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Sports -- Sid Gillman transformed football with film

gillman's greatest hits

by John Bach

Locked in a narrow storage space, deep within the winding corridors of UC's Laurence Hall exists a room full of irreplaceable treasures, a gold mine of Bearcat football memories.

Taking up nearly every square inch of wall space inside the closet-like area are more than 1,500 neatly stacked and dated metal canisters. Each holds a reel of 16 mm film -- the moving images of UC football from the last half century.

The program boasts no more valuable historical resource than the contents of each tarnished tin container: From Jim O'Brien's last-second field goal to Greg Cook's amazing senior year to Reggie Taylor's record-setting rushes. It's all there, reel after reel, stack after stack, highlights from the likes of Ken Byers, Dick Goist, Joe Morrison and Gene Rossi.

The entire library of film is a testament to Sid Gillman, UC's legendary coach during one of the top eras of Cincinnati football history, 1949-54, in which he directed the Bearcats to three Mid-American Conference titles and two bowl games. He earned wall space in both the College and National Football League halls of fame and is considered a master of the modern passing game.

Gillman often spent hours studying film. Although the tactic is commonplace today, 50 years ago using film to outfox opponents was revolutionary.

In fact, he and Paul Brown are credited as the first to really "break up" film. Armed with a pair of scissors and a reel of 16 mm, the focused competitor cut and spliced game films to analyze a team's every approach to on-field situations. Gillman's crude film editing allowed him to group and study specific offensive maneuvers and defensive sets, an innovative game plan at the time.

Squinting through the night behind his projector, he scrutinized a club's movies until he could anticipate their mistakes and manipulate their vulnerabilities. Gillman insisted the cameras roll at every practice and graded players based on the developed evidence.

Sid Gillman was more than a fierce competitor and an inspirational coach when he paced the sidelines of Nippert Stadium from 1949-54. His innovations, particularly his study of film, helped revolutionize the game.

Sid Gillman was more than a fierce competitor when he paced the sidelines of Nippert Stadium from 1949-54. His innovations, particularly his study of film, helped revolutionize the game.

UC football Hall-of-Famer Jim Kelly Sr., Ed '51, Med '65, says coach Sid Gillman, was a "filmaholic." "He was always watching film," Kelly recalls. "He was an innovator. At his home down there in Clifton behind the hospital, the third floor was all his study room for film."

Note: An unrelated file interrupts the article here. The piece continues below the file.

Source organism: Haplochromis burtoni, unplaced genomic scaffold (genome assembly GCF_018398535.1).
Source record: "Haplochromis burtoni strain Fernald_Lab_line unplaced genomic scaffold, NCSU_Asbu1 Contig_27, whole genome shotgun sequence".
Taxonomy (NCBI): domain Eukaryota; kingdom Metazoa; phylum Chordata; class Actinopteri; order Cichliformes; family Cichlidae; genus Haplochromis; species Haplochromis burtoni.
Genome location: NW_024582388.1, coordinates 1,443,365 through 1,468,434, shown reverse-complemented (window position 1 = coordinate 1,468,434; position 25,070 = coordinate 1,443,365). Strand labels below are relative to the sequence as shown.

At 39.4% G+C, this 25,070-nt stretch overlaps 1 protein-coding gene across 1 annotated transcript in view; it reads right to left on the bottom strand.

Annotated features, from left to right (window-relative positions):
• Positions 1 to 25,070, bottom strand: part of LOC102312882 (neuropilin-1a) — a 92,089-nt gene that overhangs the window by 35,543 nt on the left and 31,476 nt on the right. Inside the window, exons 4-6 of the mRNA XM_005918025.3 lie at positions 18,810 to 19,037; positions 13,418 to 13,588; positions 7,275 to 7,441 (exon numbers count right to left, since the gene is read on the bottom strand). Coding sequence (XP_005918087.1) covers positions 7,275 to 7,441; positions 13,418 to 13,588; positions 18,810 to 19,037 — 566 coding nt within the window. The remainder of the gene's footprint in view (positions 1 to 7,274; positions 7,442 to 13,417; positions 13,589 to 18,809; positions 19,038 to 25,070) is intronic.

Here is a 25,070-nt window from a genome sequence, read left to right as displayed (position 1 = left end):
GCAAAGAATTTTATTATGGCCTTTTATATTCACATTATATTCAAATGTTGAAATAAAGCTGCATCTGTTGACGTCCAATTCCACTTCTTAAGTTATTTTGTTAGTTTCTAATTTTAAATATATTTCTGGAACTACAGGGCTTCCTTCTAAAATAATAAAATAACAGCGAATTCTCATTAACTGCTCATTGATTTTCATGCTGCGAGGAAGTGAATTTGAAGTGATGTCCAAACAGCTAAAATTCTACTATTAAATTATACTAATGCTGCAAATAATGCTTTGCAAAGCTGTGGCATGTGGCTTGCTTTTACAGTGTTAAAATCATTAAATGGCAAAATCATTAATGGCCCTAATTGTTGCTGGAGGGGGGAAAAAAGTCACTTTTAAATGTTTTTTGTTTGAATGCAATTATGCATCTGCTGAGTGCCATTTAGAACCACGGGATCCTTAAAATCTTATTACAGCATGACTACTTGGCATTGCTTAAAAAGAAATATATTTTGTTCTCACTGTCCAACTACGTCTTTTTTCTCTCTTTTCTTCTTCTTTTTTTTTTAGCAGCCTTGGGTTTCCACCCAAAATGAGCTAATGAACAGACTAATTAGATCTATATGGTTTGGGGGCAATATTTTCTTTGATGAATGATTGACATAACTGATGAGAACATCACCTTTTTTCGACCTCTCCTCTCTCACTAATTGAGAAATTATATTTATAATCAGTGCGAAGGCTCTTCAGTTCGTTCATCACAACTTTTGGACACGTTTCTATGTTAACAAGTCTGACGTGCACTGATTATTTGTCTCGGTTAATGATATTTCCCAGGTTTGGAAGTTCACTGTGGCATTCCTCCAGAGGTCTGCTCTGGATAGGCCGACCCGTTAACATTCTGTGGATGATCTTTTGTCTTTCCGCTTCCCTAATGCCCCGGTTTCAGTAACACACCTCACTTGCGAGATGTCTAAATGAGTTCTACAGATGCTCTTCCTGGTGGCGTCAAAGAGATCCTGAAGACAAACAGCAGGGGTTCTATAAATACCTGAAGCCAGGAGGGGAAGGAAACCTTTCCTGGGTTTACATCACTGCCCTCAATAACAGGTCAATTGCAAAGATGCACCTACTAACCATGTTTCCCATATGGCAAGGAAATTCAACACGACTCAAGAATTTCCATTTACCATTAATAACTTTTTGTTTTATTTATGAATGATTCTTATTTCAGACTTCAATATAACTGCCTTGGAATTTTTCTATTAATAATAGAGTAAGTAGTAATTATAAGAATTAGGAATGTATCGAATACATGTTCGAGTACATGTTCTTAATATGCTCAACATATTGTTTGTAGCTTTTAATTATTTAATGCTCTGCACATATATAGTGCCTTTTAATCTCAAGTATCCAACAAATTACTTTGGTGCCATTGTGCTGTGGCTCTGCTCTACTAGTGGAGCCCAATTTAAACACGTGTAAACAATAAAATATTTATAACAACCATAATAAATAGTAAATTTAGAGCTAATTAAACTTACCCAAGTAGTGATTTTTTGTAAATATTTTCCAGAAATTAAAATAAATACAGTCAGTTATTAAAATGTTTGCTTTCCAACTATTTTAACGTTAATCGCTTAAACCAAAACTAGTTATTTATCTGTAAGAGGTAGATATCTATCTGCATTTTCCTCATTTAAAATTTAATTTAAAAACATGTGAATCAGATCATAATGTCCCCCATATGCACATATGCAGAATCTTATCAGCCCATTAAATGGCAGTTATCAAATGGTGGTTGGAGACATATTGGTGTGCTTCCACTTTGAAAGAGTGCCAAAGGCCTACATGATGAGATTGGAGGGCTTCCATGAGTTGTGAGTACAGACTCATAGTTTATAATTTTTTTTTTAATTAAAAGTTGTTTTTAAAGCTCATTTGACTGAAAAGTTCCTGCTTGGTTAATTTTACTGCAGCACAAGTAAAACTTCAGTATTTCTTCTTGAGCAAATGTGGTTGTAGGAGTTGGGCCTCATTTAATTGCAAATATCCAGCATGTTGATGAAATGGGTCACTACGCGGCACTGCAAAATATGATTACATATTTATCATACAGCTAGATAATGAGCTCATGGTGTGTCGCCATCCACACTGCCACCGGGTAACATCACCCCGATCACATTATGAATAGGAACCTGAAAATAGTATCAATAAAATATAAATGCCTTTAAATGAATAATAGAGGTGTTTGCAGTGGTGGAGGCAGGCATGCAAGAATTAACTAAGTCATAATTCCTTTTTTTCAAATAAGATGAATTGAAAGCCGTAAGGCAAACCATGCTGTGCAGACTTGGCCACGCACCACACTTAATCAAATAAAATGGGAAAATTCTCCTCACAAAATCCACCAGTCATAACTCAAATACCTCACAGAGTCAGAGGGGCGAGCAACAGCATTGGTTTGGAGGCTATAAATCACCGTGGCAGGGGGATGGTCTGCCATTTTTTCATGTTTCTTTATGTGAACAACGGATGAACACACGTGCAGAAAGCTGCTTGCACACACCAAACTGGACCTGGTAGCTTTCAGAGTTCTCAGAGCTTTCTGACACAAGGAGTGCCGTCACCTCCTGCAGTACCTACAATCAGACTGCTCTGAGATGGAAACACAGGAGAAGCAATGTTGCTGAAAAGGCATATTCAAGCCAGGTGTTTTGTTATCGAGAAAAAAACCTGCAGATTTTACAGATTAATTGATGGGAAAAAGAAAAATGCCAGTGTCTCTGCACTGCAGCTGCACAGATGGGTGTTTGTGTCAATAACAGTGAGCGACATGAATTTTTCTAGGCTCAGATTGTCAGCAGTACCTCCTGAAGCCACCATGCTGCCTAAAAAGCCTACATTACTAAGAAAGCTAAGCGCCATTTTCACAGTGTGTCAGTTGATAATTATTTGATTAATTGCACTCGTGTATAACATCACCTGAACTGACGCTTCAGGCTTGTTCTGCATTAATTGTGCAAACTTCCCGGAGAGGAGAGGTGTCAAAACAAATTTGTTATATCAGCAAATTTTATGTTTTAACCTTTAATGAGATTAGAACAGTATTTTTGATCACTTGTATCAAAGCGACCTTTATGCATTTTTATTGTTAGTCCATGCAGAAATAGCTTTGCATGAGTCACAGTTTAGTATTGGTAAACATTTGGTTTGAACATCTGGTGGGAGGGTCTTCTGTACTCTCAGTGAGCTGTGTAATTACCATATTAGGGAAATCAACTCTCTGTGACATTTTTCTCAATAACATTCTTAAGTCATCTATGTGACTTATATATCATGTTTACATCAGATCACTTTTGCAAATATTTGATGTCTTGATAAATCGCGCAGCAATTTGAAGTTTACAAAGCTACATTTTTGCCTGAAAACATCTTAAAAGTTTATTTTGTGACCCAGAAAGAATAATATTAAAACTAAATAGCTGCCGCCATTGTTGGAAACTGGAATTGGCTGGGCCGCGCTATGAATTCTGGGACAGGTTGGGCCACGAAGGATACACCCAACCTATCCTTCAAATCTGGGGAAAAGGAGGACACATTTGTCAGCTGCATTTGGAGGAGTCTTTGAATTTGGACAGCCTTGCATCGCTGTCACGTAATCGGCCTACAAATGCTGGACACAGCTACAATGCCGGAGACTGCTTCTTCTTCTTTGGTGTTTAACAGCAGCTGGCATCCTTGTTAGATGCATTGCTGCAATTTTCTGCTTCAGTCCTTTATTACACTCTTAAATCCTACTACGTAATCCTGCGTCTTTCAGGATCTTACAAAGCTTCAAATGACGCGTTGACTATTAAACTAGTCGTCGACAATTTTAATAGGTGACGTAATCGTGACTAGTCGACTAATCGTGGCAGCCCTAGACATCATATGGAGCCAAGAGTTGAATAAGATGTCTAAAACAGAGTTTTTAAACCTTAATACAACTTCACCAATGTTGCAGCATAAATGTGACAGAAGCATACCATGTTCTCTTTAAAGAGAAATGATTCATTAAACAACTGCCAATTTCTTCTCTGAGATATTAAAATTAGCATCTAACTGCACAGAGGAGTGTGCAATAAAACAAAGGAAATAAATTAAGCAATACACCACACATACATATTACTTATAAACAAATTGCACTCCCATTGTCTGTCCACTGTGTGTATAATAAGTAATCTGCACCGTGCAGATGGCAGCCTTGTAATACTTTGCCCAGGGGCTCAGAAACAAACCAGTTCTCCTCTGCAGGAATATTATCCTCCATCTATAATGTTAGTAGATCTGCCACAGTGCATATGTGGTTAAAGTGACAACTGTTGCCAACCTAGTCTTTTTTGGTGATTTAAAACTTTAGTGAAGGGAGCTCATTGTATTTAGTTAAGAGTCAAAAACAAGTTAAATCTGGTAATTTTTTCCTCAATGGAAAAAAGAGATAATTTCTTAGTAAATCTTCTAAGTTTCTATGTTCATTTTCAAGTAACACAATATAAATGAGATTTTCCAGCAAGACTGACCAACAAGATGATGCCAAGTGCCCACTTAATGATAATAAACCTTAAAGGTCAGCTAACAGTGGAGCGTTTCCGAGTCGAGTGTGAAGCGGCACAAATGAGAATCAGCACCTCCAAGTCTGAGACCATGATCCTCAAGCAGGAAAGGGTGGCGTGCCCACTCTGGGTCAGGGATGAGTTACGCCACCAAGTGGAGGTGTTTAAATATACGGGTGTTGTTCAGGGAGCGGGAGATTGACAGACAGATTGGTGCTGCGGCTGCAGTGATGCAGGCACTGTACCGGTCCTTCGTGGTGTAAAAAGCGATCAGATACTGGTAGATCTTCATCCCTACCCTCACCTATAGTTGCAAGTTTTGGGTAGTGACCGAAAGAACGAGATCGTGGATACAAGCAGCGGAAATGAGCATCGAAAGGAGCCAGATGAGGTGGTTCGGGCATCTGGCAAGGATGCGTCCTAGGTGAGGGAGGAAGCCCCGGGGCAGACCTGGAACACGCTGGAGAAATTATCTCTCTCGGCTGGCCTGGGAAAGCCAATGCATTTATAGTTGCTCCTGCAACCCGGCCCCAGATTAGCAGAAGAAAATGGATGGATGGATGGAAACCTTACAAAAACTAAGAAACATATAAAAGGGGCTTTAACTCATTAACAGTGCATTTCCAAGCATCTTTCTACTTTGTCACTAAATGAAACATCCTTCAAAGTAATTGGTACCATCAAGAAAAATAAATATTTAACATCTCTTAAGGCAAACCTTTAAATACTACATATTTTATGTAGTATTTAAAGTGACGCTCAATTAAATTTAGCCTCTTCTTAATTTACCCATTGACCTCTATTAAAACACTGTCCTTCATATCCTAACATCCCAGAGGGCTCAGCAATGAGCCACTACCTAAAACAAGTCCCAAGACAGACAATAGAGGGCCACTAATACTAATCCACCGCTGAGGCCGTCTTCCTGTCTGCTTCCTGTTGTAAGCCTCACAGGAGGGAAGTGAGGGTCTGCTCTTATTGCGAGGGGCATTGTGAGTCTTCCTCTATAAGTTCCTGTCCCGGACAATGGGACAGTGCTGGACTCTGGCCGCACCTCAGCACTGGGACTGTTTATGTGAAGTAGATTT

Esther Gillman joked that her husband was always a bit of a movie buff. "During our honeymoon in 1935, Sid bought a projector for $15 at a pawn shop," she recalls. "He was only going to make $1,800 that year (his first coaching job), and we couldnít afford it. I thought I would kill him."

The fact that Gillman spent nearly half a week's paycheck on a projector proved he would go to excruciating lengths to gain a competitive edge. At times, however, he perhaps went too far. Glenn Sample, Ed '53, remembers his coach using film to such a degree that the NCAA ruled he was affording his team an unfair advantage.

The practice in question? Gillman had the first-quarter game film rushed to a Vine Street studio where it was developed and returned to the locker room by half time for a brief critique. Though modern video technology would make the logistics of half-time films simple, the NCAA still forbids it.

"It was nothing like it is today as far as tapes," Sample says. "They had to actually go over and run it through this big machine to develop it and then thread the projector."

Yet Gillman didn't just use film to win games. He used it to win over fans. When he would speak during Bearcat boosters meetings at one of the posh downtown hotels, he brought his projector. He even started a regular campus attraction at Tangeman University Center to let students watch that week's game film, a personal picture show of the team in action.

"We would have hundreds and hundreds of students," Sample exclaims. "This was before television broadcasted our games. The student body wanted to see this stuff in slow motion. It was great P.R."

After his success at UC, Gillman leaped to the Los Angeles Rams, winning a division title in his first year. He stayed with the Rams from 1955-59 and spent the next decade with the San Diego Chargers. He served as a consultant to teams for much of the '70s and joined the Philadelphia Eagles as their quarterback coach in 1979, helping them to the Super Bowl in '80.

Asked soon after he retired what he considered the biggest change in football, Gillman replied: "Game films. You couldn't coach today without them. Studying films is the most important thing a coach can do."

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